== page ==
Updated on October 5th, 2022 by Josh Arnold
The Dividend Kings consist of companies that have raised their dividends for at least 50 years in a row. Many of the companies have turned into huge multinational corporations over the decades, but not all of them. You can see the full list of all 45 Dividend Kings here.
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Emerson Electric (EMR) has raised its dividend for 65 consecutive years, and thus it has one of the longest dividend growth streaks in the investing universe. There are only four companies that have longer dividend growth streaks than Emerson.
The company has achieved such an exceptional dividend growth record thanks to its strong business model, its decent resilience to downturns and its somewhat conservative payout ratio. These factors provide a margin of safety during recessions. In this article, we’ll review Emerson’s prospects as an investment today.
Emerson Electric was founded in Missouri in 1890. Since then, it has evolved from a regional manufacturer of electric motors and fans into a technology and engineering company, providing solutions to industrial, commercial and individual customers.
It is a global leader with a presence in more than 150 countries, and operates in two segments: Automation Solutions and Commercial & Residential Solutions.
The Automation Solutions segment, which generates ~65% of the total revenue, offers industrial equipment and software to the oil and gas industry, refining, power generation as well as other industries.
The Commercial & Residential Solutions segment, which generates the remaining 35% of the total revenue, offers residential and commercial heating and air conditioning products.
Emerson generates the majority of its revenue from the oil and gas industry. As this industry is infamous for the dramatic swings of commodity prices, Emerson is highly sensitive to the industry cycles.
This helps explain the 34% decrease in Emerson’s earnings per share from 2014-2016, which coincided with the fierce downturn in the energy sector caused by the collapse of oil and gas prices during that period.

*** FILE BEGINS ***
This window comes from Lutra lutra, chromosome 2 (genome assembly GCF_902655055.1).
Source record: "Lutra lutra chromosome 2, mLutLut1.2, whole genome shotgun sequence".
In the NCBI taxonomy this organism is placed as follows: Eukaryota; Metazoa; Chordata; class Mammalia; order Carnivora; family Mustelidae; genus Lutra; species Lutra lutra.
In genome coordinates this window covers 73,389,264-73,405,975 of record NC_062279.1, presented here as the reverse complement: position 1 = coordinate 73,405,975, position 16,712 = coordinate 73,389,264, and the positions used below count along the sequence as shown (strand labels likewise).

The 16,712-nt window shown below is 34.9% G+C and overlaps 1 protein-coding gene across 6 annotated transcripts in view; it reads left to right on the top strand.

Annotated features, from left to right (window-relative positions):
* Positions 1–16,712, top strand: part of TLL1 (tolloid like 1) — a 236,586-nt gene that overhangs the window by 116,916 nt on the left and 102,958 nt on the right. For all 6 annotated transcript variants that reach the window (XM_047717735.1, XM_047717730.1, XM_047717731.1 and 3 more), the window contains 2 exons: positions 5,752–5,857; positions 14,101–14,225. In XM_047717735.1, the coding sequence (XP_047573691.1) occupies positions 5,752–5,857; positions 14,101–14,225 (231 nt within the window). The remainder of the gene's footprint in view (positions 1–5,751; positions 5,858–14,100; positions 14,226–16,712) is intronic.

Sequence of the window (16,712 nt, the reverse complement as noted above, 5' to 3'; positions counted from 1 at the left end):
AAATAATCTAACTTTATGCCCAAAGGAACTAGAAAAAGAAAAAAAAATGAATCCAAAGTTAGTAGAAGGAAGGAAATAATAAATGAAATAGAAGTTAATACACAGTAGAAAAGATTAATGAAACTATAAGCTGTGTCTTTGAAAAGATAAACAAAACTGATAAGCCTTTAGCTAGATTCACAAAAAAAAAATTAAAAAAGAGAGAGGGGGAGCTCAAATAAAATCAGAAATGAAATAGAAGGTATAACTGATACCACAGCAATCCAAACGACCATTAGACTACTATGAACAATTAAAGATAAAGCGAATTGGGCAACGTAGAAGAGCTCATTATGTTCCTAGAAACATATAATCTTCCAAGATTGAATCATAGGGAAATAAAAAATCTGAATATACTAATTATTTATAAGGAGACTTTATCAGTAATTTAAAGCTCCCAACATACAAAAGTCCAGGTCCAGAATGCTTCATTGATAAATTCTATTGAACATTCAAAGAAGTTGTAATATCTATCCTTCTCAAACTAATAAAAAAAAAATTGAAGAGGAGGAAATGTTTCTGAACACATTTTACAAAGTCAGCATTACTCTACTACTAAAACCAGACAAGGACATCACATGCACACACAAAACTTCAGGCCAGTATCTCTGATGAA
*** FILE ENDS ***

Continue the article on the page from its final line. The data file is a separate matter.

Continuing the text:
Emerson faced another downturn in 2020, due to the coronavirus crisis. The pandemic caused a collapse in global demand for industrial products this year, which in turn caused a major downturn in the energy sector.
Fortunately, business conditions have improved this year as the global economy has recovered from the pandemic.
Source: Investor Presentation
Emerson reported third quarter earnings on August 9th, 2022, and results were mixed. Adjusted earnings-per-share came to $1.38, beating estimates by $0.09. Revenue was 7% higher year-over-year to $5 billion, but was $100 million short of expectations.
Pretax operating margin was 23.9% of revenue, up 720 basis points year-over-year. Guidance was updated to net sales of +7% to +8% this year, which is lower than prior guidance. Adjusted earnings-per-share is expected to be $5.05 to $5.10, with share repurchases expected to be about $500 million. We see $5.10 in earnings-per-share for this year.
Emerson has pursued growth by expanding its customer base but also by acquiring many companies. In fact, the company acquires and divests parts of its business regularly to create an optimal portfolio mix.
Source: Investor Presentation
The Aspentech transaction is huge for Emerson, and gives the acquirer access to Aspentech’s double-digit annual earnings growth. In addition, Emerson divested its Therm-O-Disc business, and sold its Russia business following that country’s invasion of Ukraine.
On the other hand, it is critical to note that Emerson only managed marginal earnings-per-share growth from 2011-2020. This is a reminder of Emerson’s dependence on the oil and gas industry, which is highly cyclical. This exposure can bring extraordinary returns during booming years but it can also erase many years of growth during a severe downturn. Emerson is trying to diversify away from this, and that has driven many portfolio actions in recent years. We believe this diversification is critical to Emerson’s future success.
Thanks to its recent acquisitions and modest organic growth, we expect Emerson to grow its earnings per share at a 5.0% average annual rate over the next five years. This growth will be comprised partly of revenue growth but also share repurchases.
Competitive Advantages & Recession Performance